November 22, 2007 |
In a risque video on YouTube, Ken and Barbie dolls are joining calls by high-profile Democrats for the resignation of Nancy Nord, acting chairwoman of the Consumer Product Safety Commission. In the video, shot and posted by the Campaign for America's Future, a liberal advocacy group, Ken and Barbie meet at a bar after breaking up and go to Barbie's house. A week later Barbie complains to Ken that she is "having some symptoms." When Ken asks what's wrong, she answers, "It's lead poisoning."
November 20, 2007 |
California Atty. Gen. Jerry Brown sued 20 companies, as expected, claiming they sold toys containing "unlawful quantities of lead."
November 11, 2007 |
Parents should have no qualms about buying Chinese-made toys for children in the run-up to Christmas despite a surge in recalls of unsafe toys, the head of Europe's toy industry said. More than 20 million Chinese-made toys were recalled worldwide in the last four months because of excessive levels of lead paint and other unsafe components, stoking fears of reduced consumer confidence ahead of the Christmas retail period.
November 8, 2007 |
Millions of Chinese-made toys have been pulled from shelves in North America and Australia after scientists found they contain a chemical that converts into a powerful "date rape" drug when ingested. Two children in the U.S. and three in Australia were hospitalized after swallowing the beads. The recall is yet another blow to the toy industry -- already bruised by a slew of recalls during the summer.
October 29, 2007 |
The nation's two largest makers of toy trains are nearing a conclusion to a 7-year-old, multimillion-dollar lawsuit. Columbia-based MTH Electric Trains had sued Lionel, a century-old brand, accusing it of stealing train designs through a Korean subcontractor. The dispute has focused on patented computer technology that synchronizes a train set's sound, smoke and speed, crucial technology in their small but competitive market.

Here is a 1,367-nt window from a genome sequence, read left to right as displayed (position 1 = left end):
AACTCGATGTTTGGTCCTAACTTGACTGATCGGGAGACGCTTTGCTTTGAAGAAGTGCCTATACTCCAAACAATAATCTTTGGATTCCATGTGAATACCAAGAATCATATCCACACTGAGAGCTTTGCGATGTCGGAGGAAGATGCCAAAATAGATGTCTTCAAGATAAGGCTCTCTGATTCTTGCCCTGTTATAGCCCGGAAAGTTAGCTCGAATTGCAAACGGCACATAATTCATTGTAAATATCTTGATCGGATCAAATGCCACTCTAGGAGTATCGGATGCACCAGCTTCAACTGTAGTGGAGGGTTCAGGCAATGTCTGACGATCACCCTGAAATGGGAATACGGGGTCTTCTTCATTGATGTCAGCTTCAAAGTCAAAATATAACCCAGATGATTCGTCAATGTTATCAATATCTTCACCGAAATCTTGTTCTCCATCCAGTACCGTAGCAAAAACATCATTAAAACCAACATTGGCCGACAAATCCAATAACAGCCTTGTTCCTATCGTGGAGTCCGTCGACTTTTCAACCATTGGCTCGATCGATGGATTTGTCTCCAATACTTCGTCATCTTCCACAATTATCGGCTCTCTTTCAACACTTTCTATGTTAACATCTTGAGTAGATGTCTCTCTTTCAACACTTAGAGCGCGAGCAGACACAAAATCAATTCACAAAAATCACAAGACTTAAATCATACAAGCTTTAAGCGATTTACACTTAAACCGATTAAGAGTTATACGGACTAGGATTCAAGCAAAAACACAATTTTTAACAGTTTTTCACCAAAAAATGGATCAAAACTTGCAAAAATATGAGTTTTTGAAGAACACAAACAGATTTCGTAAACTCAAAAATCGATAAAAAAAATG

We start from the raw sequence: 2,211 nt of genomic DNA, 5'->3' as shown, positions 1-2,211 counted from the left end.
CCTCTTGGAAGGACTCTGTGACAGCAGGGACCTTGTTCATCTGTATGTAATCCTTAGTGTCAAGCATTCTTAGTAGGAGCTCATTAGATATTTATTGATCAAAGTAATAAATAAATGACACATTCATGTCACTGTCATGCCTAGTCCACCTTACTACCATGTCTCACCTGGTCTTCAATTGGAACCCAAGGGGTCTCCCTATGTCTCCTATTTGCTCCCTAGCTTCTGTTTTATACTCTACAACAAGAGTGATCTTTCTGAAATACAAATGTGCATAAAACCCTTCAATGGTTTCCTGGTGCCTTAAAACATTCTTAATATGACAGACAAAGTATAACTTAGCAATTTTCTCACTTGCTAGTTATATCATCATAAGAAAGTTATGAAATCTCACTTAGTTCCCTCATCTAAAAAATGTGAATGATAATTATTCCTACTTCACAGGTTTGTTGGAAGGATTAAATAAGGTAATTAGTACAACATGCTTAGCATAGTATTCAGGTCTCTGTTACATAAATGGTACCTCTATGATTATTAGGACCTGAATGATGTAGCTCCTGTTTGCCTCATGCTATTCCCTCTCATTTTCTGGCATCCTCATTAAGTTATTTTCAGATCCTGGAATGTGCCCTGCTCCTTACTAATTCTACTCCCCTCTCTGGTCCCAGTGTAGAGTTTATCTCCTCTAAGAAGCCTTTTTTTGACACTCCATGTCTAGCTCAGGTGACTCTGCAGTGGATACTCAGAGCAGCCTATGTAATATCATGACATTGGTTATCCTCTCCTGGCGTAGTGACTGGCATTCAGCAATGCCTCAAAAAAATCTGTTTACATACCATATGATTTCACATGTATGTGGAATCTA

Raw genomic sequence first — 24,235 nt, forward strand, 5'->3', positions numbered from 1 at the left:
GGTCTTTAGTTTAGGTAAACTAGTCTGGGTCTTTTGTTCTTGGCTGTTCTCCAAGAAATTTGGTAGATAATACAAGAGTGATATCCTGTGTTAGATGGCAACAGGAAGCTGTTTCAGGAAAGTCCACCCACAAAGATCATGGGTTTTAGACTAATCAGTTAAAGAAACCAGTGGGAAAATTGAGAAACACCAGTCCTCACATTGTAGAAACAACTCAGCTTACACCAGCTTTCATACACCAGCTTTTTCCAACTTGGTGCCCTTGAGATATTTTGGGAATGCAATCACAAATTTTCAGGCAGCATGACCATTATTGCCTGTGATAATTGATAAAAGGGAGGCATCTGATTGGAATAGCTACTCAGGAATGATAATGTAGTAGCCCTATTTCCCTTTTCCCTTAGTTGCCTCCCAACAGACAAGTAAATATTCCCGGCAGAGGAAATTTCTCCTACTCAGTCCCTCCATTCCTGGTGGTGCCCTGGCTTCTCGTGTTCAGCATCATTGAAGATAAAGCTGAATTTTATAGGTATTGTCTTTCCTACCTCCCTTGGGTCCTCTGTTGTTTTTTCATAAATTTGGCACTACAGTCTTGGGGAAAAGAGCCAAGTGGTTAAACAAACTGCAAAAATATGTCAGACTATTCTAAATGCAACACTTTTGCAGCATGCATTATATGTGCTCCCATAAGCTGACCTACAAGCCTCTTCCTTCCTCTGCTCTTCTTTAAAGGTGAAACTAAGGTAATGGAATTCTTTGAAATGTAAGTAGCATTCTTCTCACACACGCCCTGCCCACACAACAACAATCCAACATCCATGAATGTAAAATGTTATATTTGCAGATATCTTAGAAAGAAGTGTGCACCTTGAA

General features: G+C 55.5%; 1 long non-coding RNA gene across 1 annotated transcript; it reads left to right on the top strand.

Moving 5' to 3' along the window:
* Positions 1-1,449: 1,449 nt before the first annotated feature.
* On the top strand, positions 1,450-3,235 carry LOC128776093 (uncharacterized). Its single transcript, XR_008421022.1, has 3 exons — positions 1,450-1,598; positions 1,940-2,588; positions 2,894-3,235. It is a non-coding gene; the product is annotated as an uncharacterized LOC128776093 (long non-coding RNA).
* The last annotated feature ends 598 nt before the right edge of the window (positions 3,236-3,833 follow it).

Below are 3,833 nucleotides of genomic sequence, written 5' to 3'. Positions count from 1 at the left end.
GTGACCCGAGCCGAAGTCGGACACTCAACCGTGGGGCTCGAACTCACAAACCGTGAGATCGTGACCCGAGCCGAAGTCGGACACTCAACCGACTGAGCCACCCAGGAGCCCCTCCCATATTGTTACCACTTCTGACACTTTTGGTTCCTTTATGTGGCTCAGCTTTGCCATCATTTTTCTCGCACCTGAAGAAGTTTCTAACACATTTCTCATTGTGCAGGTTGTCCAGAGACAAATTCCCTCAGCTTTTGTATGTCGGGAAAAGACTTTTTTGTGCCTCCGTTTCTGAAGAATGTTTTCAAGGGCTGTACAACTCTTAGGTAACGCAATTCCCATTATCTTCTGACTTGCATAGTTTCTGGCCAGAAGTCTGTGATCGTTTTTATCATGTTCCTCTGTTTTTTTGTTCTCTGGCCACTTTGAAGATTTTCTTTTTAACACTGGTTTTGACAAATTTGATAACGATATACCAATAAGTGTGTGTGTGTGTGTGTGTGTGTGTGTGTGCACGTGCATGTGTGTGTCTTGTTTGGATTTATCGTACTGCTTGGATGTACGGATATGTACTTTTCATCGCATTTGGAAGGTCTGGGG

October 16, 2007 |
Mattel Inc.'s recalls of 21 million potentially hazardous toys took a toll on the company's third-quarter results, but the world's largest toy maker said Christmas would still look a lot like Christmas.
October 2, 2007 |
new york -- Toy sellers' fears of a widespread boycott of Chinese-made toys have not taken hold so far, despite the recall of more than 20 million playthings made there. Merchants are reporting an improvement in business, including strong early sales of certain key holiday items. Still, shoppers' concerns over safety remain high. And mounting financial concerns could force shoppers to pull back. "Consumers are still confused," said Ron Boire, president of Toys "R" Us Inc.'
September 16, 2007 |
The majority of U.S. toy recalls since 1988 were caused by design flaws, not manufacturing problems, a study by two Canada-based researchers has concluded. The study of 550 recalls found that 76% stemmed from design problems such as using small parts. About 10% were caused by manufacturing defects such as lead paint or poor craftsmanship, the researchers reported.
CALIFORNIA | LOCAL
September 5, 2007 |
Worried that toddlers and infants might be unnecessarily exposed to toxics in plastic toys, state lawmakers Tuesday sent to the governor's desk a partial ban on the use of one potentially harmful chemical. The state Senate also approved a bill that would outlaw the use of lead ammunition in hunting big game and coyotes in the habitat of endangered condors, amid concern that 11 of the birds have been removed to the Los Angeles Zoo with lead poisoning since February.
August 24, 2007 |
Amid a fresh spate of toy recalls, members of Congress said Thursday that they would hold hearings about product safety and Wal-Mart Stores Inc. vowed to increase testing and oversight of the playthings it sold. But neither of those actions will guarantee a trouble-free toy aisle any time soon, according to activists who contend that legislation is needed to mandate stricter standards.